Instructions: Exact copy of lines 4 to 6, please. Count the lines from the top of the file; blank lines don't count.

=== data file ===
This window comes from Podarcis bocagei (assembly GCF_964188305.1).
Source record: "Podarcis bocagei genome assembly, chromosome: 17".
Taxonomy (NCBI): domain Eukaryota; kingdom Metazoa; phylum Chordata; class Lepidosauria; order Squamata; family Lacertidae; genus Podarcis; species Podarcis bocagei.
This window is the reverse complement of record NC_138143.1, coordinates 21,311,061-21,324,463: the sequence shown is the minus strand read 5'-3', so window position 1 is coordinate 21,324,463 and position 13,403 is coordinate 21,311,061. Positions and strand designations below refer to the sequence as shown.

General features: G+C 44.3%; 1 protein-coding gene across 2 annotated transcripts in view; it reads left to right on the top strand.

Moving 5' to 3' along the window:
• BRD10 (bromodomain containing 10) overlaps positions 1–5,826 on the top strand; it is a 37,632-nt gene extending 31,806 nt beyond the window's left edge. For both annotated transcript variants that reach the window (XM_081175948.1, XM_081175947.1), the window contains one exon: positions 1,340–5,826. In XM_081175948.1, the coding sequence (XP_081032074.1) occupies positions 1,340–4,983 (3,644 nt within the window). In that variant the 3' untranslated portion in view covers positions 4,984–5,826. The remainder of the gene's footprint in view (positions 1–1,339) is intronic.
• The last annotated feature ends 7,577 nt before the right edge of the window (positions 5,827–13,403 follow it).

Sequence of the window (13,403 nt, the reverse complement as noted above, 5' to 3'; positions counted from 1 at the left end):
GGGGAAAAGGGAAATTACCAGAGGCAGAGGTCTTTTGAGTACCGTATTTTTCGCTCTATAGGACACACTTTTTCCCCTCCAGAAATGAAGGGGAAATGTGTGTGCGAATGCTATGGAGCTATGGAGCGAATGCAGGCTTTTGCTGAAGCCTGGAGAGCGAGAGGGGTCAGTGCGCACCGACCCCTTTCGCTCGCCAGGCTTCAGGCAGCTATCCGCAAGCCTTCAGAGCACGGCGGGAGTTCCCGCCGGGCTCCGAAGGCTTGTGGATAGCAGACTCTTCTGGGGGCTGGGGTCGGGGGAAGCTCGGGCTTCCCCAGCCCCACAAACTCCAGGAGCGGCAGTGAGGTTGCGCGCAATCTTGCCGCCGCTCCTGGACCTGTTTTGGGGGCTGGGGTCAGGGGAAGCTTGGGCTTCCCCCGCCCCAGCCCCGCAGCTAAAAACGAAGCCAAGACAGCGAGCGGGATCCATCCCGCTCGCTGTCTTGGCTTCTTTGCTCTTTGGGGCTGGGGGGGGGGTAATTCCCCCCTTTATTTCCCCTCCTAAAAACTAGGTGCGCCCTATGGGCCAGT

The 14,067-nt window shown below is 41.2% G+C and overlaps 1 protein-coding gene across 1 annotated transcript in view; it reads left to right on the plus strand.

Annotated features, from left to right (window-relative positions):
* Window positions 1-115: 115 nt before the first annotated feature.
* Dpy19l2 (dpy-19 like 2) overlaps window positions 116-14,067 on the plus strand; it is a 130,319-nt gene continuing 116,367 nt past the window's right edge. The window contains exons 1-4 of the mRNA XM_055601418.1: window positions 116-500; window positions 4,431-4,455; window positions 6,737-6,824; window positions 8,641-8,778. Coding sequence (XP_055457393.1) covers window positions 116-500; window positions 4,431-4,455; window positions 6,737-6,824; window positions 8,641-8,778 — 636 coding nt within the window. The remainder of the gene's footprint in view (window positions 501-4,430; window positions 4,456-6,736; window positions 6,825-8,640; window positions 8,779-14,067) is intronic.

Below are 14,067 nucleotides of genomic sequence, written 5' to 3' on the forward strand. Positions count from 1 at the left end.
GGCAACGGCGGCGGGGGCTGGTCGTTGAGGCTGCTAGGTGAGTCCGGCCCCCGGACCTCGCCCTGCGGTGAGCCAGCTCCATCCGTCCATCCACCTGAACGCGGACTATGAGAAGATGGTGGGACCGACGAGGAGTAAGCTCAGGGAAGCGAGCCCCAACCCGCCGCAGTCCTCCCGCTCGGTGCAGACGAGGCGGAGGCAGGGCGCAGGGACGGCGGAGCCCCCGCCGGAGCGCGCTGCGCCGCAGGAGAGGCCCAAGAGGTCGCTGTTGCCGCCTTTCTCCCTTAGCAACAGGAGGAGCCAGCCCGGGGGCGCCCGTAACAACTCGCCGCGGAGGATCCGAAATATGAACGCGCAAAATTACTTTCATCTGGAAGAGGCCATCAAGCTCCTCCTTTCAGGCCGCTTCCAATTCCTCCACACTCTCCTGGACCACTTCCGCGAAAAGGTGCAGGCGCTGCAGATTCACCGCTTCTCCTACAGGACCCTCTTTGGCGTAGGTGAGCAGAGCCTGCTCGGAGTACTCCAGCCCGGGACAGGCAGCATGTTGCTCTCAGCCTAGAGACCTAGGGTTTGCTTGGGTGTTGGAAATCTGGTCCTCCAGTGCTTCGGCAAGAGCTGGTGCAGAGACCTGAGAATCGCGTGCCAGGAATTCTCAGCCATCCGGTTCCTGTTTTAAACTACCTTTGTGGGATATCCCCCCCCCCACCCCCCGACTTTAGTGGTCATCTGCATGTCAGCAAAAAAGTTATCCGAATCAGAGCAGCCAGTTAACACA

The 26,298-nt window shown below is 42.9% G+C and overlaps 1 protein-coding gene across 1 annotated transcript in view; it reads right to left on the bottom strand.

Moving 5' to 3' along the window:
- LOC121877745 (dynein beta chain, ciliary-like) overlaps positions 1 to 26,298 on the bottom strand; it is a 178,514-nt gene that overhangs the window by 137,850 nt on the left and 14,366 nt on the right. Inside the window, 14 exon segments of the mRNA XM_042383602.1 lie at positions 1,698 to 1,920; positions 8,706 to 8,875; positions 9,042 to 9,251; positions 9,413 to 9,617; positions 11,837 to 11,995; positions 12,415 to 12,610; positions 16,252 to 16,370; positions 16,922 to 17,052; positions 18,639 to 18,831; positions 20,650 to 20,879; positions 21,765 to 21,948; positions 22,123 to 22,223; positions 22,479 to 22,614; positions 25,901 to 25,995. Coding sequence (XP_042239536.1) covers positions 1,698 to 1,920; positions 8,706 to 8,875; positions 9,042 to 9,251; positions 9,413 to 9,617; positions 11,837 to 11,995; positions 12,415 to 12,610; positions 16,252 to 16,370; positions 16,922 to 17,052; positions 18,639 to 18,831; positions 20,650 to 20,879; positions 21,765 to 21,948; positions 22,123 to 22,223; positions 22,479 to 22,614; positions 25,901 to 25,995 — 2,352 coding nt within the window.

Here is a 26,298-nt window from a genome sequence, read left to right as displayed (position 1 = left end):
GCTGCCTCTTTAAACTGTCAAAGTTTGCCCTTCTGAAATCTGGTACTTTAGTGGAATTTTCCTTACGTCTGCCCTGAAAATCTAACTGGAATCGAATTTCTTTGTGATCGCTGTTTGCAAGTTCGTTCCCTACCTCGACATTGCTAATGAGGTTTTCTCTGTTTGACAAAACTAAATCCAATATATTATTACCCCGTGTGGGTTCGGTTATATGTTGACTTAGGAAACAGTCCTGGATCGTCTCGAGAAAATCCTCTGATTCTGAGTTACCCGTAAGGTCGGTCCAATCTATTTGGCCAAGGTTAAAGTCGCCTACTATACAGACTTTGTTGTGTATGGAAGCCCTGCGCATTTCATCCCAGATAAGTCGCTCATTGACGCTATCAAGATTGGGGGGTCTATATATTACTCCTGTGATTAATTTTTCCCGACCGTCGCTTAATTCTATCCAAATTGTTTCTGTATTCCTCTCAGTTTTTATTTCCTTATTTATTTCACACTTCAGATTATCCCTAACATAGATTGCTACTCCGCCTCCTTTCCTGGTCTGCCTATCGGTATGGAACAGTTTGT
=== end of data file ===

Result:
This window is the reverse complement of record NC_138143.1, coordinates 21,311,061-21,324,463: the sequence shown is the minus strand read 5'-3', so window position 1 is coordinate 21,324,463 and position 13,403 is coordinate 21,311,061. Positions and strand designations below refer to the sequence as shown.

General features: G+C 44.3%; 1 protein-coding gene across 2 annotated transcripts in view; it reads left to right on the top strand.

Moving 5' to 3' along the window: